Tooth Loss an Early Marker for Decline Later in Life

A new study from the United Kingdom has further shown how oral health is closely linked to overall well being, especially in relation to older adults. The research, recently published in the Journal of the American Geriatrics Society and discussed in a Medical News Today article, was conducted by a team from University College London, where they analyzed data from over 3,100 adults aged 60 and over living in England. In general, the analysis led to a conclusion that tooth loss may be an early marker of mental and physical decline in older age.

The data used in the study came from the English Longitudinal Study of Aging (ELSA). The previously collected information allowed the researchers to compare test scores in memory and walking speed of participants who had none of their own teeth versus those who had some natural teeth. The analysis showed that those who had lost all of their natural teeth performed approximately 10% worse in both memory and walking assessments as those with natural teeth. The connection between total tooth loss and poor memory performance became insignificant when other factors were taken into account, such as age, gender, smoking, drinking, depression, physical health, and socioeconomic status. However, the link between tooth loss and slower walking speed remained significant, even after all other influencers were considered.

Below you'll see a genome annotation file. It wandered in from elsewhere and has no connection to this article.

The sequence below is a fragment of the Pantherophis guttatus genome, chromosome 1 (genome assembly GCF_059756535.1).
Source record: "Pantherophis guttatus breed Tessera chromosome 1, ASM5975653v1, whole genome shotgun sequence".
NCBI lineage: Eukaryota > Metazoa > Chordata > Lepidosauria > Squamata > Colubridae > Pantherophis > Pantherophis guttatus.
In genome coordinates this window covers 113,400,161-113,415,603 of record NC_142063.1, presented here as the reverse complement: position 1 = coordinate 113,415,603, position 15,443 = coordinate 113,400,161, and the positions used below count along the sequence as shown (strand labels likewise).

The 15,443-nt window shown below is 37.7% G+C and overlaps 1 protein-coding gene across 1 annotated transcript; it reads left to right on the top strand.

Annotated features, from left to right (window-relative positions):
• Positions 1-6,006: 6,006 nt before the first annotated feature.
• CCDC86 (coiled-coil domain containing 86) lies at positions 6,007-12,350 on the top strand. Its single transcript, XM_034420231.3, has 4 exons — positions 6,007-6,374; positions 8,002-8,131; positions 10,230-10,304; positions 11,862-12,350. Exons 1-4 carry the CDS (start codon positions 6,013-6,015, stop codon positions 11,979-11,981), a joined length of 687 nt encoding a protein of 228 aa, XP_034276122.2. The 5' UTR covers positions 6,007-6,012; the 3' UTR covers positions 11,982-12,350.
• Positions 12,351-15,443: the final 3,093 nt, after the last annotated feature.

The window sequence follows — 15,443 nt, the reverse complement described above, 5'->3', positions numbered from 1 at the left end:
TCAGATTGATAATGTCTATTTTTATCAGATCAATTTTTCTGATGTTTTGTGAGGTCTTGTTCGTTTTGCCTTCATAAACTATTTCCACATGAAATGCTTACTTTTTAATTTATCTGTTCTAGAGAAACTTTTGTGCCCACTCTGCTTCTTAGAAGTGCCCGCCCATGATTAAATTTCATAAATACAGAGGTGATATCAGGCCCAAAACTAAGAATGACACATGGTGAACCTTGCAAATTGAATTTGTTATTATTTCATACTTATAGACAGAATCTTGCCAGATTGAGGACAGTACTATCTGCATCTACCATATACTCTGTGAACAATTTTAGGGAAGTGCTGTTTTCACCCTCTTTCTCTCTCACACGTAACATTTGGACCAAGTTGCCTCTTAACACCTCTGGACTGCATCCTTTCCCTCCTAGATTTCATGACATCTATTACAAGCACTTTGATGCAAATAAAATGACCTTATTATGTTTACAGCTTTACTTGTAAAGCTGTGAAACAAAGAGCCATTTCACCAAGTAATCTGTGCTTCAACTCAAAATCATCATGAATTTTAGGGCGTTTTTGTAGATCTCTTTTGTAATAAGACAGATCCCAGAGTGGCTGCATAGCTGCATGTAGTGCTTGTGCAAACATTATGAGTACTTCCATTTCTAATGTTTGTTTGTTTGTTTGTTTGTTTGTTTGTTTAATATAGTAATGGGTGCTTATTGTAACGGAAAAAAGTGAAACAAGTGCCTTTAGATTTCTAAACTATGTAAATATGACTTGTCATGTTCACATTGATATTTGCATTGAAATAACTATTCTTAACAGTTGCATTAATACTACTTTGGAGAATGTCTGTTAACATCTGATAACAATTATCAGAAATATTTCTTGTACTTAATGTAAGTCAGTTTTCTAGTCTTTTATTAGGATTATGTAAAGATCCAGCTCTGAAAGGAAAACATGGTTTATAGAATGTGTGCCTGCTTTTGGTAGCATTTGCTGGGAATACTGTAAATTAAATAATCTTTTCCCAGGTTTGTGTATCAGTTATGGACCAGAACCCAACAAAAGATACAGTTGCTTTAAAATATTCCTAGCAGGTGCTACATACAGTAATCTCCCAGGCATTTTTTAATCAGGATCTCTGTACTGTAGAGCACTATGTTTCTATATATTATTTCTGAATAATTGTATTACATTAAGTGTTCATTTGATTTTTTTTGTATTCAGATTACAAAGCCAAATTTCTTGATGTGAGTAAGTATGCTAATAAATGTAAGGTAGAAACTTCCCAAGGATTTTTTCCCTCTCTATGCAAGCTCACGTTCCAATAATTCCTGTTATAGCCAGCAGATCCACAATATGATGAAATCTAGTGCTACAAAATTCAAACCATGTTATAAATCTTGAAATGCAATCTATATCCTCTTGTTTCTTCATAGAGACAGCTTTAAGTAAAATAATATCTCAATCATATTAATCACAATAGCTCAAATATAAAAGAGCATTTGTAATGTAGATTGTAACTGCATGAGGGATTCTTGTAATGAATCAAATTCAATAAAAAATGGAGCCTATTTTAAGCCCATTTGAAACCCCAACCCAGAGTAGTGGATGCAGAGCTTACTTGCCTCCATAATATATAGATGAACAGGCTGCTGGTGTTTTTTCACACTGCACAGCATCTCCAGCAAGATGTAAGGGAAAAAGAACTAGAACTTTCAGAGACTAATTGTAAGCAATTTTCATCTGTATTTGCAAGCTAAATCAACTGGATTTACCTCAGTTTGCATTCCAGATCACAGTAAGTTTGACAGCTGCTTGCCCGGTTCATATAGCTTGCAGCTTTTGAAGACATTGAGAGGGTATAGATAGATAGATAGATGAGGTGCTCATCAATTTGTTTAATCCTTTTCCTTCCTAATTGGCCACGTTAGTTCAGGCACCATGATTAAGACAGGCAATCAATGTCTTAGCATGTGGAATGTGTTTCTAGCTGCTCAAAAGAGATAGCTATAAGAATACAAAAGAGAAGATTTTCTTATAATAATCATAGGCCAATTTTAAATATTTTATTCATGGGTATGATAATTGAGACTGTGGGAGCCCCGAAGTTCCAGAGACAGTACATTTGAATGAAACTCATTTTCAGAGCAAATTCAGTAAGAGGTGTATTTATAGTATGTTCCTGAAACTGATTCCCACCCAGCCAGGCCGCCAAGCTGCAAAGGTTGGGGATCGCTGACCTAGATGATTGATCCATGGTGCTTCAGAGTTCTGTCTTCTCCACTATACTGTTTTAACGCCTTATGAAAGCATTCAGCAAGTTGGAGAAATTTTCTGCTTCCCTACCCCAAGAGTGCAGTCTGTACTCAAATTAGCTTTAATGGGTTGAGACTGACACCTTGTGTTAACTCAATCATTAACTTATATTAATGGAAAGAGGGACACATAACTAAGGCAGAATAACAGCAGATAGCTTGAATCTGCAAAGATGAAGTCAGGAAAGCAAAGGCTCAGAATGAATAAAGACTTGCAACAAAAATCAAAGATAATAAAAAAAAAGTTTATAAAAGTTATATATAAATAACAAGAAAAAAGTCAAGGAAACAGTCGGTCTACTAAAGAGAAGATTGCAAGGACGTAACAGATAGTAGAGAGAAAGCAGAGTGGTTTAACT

Lead author Dr. Georgios Tsakos, of UCL’s Department of Epidemiology and Public Health, says that the causes of tooth loss and mental and physical decline are often connected to socioeconomic status, claiming that “the importance of broader social determinants such as education and wealth to improve the oral and general health of the poorest members of society,” are critical. Regardless of the underlying reasons for tooth loss, the research suggests that by noticing excessive tooth loss in adults can give us a chance to spot those at higher risk of faster decline later in life. Lifestyle and psychosocial factors often contribute to tooth loss, but are able to be changed and often reversed if caught early enough.

In August of 2014, the International and American Associations for Dental Research published a paper that showed great progress in the decline of tooth loss in the US over the last 5 decades, but the contrast between the rich and poor is actually stronger. Total tooth loss is very rare in high-income households in the US, but is seen more often in geographical areas with disproportionately high poverty. The most common cause of tooth loss is periodontal or gum disease. The Centers for Disease Control and Prevention claims that about 50% of US adults have some form of gum disease, but the prevalence is much higher in those living below the poverty line (over 65%). They also note that it is higher among those with less than a high school education (nearly 67%), and among older Americans (around 70%).

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